And sadly this very same religion that drives these people to give out bananas is the same one that has people wanting to turn them away. Most of these people's arguments quickly dissolve into conspiracy theories (an ideology that I also think is profoundly un-Christian). They say things like, "I hate Obama therefore I don't trust him and therefore if he says that it is okay to let Syrians in, then I don't think we should because I don't trust him." This is of course based purely off of feelings and not actual facts, but what does that matter when you hate someone so much. It's like some of these Christians are turning into Sith Lords. Seriously, you can just feel the hate in them. They also believe (again just a feeling) that Muslims are unfixable and inherently evil. They see children as young as eight as being terrorists simply because ISIS is forcing children to join them. That's like blaming the children who joined the Hitler Youth for being influenced and indoctrinated by an ideology and stating that there is no redemption for those children. I mean, even countries who have seen child soldiers do horrific things admit that the children should be given a second chance. But not Christians. These Christians hold fighting in higher regard than keeping a family together. "Why are those fighting age men fleeing? They should stay and fight for their country?" With who?! Who should they join. Pro-government? Rebel militias? Kurds? ISIS? The Russians? What if they don't agree with fighting? What if they think it is wrong? What if they think their wife and children are more important than an ideology? Americans seem to think that every country is all patriotic like America, but what if these people don't give a shit that they are Syrian...they just want to work and live in peace?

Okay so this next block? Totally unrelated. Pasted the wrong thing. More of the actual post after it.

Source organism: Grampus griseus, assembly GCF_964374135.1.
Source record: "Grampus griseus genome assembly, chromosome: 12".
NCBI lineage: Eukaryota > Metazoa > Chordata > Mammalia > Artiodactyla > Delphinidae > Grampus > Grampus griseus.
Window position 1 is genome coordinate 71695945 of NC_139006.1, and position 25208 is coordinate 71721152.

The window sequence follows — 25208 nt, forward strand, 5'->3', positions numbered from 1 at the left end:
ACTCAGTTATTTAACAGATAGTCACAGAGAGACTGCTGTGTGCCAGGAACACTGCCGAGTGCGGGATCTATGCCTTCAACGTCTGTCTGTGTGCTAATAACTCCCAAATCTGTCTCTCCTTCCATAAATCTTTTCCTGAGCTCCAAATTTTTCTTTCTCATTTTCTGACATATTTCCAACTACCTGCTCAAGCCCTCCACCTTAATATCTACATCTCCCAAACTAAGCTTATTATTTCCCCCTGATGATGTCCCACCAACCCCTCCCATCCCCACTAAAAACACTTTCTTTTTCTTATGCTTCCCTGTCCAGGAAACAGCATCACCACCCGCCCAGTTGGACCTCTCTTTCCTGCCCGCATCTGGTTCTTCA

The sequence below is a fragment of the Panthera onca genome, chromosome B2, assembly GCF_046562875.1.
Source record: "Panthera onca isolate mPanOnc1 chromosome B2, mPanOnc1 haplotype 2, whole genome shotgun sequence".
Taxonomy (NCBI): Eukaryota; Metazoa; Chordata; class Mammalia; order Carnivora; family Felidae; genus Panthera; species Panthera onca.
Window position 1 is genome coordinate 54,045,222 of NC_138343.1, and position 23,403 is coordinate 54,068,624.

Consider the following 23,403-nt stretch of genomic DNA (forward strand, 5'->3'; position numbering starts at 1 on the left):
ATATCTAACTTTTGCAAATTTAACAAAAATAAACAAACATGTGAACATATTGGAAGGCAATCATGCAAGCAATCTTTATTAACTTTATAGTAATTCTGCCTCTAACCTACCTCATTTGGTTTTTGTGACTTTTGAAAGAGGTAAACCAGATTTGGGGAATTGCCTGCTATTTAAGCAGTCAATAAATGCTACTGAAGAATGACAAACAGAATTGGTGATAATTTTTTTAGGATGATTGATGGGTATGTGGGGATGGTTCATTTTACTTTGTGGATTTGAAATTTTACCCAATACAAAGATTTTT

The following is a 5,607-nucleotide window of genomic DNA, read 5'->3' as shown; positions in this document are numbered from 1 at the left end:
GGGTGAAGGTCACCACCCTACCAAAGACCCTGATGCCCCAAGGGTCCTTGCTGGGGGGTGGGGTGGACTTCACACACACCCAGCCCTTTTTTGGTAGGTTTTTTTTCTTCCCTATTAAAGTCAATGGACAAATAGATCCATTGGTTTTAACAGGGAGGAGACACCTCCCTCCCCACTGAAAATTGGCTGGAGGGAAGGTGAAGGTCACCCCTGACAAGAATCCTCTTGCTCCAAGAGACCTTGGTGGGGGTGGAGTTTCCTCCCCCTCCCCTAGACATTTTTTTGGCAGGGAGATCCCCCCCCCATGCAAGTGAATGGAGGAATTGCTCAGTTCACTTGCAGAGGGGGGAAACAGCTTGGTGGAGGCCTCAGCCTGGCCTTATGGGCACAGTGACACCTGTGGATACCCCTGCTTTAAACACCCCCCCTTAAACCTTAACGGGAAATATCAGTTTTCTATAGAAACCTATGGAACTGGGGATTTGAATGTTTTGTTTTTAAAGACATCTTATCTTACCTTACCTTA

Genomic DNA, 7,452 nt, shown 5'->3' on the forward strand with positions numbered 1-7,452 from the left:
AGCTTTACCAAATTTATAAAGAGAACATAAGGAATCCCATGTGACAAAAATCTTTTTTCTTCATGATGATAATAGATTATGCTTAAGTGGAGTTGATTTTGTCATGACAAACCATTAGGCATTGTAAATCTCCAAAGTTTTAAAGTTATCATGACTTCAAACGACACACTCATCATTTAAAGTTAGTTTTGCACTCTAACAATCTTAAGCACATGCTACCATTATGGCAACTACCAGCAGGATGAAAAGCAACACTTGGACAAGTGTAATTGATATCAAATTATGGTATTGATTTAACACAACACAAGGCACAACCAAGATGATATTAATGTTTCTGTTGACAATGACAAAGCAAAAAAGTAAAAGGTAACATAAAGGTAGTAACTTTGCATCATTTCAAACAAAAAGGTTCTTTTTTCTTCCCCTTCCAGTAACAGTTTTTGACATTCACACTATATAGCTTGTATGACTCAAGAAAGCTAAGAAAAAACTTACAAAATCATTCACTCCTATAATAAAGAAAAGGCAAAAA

And then we have the Christians who take this hatred a step further. These are the ones who approach a Muslim woman and her children on the subway (I witnessed this) and yelled profanities at her about how she is ruining our country and God hates her. These are the Christians who stare at a woman in a hijab and whisper nasty things about her or worse, say them loud enough for her to hear. These people make sure that the Muslims they see know that they are not welcome or safe. They move out of neighborhoods where a Muslim family moved in. These are the ones who burn down mosques in the name of God. They attack people in restaurants (a recent news story) for not speaking English.